Remote sensing vs. field-based monitoring of agricultural terrace degradation

Anton Pijl*, Edoardo Quarella, Teun A. Vogel, Vincenzo D'Agostino, Paolo Tarolli

*Corresponding author for this work

Research output: Contribution to journalArticleAcademicpeer-review

23 Citations (Scopus)


The degradation of agricultural terraces is considered a major challenge to soil and water conservation in steep-slope viticulture. Although terracing is a widespread conservation practice, its sustainability is threatened by adverse climatic and man-made conditions. Previous studies have shown the impact of terrace designs on the formation of runoff pathways, causing degradation processes on terrace platforms (e.g. sheet erosion) and walls (e.g. piping, landslides, collapse). This study evaluates a remote sensing versus a field-based approach to monitor hydrological processes responsible for terrace degradation, as tested in a north-Italian vineyard. The field-based approach was based on spatially measured Soil Moisture Content (SMC) using a Time Domain Reflectometry (TDR) instrument, which clearly revealed saturation hotspots around two damaged terraces in the study area. Moreover, these zones showed a particular cross-sectional SMC profile, with the highest saturation close to the terrace platform edges. The remote sensing approach was based on aerial imagery acquired by an Unmanned Aerial Vehicle (UAV) and photogrammetric reconstruction of the vineyard geomorphology, allowing terrain-based analysis and physical erosion modelling. In this approach, simulations indicated that terrace damages could be partly explained by the formation of preferential runoff pathways caused by the terrace design. This parallel methodology allowed a comparison of the merits and limitations of either approach, as done in light of published work. The occurrence of two SMC hotspots at terrace edges (and their non-typical cross-sectional profiles) could be better understood from simulated surface flow paths. While the causal relationship between heterogeneous soil saturation and terrace instability has been previously reported in literature, the novelty of the presented study is the use of topsoil SMC as an indicator of potential damages, favouring the scalability compared to fixed, local and often intrusive terrace sub-surface experiments. Remote sensing based approaches, however, tend to offer the most time-efficient solution on larger scales, and aerial acquisition of SMC distribution could thus potentially offer a powerful integrated methodology.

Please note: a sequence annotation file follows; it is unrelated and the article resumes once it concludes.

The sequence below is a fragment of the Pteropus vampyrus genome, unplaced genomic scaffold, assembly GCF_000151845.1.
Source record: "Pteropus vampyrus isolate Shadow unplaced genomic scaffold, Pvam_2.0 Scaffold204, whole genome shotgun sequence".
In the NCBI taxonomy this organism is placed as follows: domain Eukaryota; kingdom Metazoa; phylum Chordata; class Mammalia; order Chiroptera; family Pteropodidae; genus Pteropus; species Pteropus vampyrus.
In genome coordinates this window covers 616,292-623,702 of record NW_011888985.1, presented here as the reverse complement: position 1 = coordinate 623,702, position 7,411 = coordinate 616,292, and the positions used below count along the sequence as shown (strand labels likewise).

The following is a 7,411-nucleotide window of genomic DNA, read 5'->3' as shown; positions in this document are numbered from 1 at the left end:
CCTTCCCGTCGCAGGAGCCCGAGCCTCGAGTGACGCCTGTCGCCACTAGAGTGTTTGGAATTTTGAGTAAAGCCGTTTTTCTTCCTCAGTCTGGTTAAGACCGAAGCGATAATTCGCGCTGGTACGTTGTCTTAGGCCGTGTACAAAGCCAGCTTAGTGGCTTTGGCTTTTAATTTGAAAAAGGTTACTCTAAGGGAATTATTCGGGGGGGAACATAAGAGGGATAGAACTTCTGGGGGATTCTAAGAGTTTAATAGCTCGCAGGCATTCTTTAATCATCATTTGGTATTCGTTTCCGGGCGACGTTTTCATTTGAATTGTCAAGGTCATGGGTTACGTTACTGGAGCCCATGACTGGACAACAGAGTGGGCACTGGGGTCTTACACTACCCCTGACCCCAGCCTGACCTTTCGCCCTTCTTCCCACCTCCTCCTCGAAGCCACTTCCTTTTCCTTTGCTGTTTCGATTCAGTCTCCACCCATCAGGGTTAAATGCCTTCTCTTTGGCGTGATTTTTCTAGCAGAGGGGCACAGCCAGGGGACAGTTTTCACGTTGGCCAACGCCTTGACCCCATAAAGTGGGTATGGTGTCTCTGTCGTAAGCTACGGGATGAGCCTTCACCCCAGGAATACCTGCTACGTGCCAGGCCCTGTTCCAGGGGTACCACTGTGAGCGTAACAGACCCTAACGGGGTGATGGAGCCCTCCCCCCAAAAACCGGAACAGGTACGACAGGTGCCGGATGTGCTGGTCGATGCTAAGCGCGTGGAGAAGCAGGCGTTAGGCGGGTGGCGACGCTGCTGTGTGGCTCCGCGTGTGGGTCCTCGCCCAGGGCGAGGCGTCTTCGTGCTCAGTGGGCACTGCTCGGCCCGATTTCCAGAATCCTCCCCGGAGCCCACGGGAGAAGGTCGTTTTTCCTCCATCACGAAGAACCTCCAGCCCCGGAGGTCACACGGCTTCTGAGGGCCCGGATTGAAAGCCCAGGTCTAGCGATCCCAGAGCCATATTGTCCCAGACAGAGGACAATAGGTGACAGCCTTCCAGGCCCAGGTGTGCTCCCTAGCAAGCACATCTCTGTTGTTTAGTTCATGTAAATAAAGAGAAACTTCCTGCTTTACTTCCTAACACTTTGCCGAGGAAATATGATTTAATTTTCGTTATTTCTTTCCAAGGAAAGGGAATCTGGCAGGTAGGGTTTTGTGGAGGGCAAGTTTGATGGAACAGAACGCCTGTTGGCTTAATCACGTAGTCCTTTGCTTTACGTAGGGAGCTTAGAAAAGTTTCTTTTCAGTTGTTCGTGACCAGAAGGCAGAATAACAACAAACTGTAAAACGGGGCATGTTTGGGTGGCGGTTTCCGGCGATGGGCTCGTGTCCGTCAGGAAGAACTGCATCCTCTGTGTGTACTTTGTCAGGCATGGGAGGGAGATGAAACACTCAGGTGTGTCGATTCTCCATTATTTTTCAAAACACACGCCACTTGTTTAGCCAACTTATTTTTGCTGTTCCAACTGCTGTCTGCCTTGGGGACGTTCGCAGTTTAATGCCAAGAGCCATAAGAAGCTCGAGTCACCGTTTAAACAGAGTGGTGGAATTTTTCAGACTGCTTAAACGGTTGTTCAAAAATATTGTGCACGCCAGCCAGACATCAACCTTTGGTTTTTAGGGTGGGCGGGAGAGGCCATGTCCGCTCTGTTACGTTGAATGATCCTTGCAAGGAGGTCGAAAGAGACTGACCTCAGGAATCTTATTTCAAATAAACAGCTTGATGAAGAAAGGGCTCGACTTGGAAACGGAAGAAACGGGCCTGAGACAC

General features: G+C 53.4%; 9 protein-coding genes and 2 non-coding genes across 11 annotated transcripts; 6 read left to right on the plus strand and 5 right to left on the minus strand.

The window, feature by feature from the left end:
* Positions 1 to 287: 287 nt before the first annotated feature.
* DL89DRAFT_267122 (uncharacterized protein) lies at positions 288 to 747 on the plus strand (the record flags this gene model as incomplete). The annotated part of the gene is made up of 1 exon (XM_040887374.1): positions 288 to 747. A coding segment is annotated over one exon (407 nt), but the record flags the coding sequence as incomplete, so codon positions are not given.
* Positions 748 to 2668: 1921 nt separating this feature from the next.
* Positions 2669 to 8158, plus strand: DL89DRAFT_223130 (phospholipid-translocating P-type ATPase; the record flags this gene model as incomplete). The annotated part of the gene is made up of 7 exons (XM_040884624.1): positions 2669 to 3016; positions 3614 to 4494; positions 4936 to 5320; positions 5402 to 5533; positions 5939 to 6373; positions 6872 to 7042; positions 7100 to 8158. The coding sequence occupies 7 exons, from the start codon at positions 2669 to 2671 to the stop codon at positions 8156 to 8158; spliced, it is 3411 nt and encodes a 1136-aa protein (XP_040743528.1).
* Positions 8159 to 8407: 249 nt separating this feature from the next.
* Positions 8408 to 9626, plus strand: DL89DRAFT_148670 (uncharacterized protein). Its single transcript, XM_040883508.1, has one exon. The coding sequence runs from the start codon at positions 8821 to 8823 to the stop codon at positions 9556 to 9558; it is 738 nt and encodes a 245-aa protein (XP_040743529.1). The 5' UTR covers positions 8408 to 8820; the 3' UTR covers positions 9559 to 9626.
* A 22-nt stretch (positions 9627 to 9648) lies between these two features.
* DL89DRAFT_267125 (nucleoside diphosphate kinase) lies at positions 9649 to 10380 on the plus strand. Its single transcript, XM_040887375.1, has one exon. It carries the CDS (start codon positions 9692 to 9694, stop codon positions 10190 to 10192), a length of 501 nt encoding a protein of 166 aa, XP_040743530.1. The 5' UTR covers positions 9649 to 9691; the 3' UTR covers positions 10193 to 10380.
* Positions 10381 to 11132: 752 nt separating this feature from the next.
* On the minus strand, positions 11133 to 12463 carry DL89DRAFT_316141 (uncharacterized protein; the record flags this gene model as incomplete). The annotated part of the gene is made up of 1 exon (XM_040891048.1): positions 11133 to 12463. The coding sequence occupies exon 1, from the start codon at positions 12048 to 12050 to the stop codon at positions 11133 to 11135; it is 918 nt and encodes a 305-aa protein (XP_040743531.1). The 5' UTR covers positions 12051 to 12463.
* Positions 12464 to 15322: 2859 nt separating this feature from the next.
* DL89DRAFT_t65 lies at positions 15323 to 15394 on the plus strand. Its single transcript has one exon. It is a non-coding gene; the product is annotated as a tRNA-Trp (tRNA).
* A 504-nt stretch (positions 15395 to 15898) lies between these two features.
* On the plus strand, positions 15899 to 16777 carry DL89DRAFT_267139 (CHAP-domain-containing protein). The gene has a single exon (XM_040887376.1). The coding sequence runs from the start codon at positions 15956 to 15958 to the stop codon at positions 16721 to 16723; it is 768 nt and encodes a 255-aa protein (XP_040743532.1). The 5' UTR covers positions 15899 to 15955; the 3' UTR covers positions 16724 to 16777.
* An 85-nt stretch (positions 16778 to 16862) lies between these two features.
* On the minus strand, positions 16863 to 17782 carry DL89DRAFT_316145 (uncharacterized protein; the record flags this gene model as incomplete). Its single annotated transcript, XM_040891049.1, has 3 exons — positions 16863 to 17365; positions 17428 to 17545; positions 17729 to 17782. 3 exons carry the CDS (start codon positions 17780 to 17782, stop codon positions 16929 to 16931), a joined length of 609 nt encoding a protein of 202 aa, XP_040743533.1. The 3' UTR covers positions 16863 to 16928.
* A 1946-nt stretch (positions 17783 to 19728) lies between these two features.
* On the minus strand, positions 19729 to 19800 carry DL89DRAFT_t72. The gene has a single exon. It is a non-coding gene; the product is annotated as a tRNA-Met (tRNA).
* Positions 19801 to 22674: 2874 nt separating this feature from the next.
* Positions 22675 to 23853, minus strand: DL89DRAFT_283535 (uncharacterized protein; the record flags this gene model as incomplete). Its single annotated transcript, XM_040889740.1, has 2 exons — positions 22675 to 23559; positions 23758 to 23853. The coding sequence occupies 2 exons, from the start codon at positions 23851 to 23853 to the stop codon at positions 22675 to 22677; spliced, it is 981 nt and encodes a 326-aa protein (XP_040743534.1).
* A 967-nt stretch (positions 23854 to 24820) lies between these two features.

Original languageEnglish
Pages (from-to)1-10
JournalInternational Soil and Water Conservation Research
Issue number1
Early online date9 Sept 2020
Publication statusPublished - Mar 2021


  • Agricultural terraces
  • Land degradation
  • Remote sensing
  • Soil moisture
  • UAV


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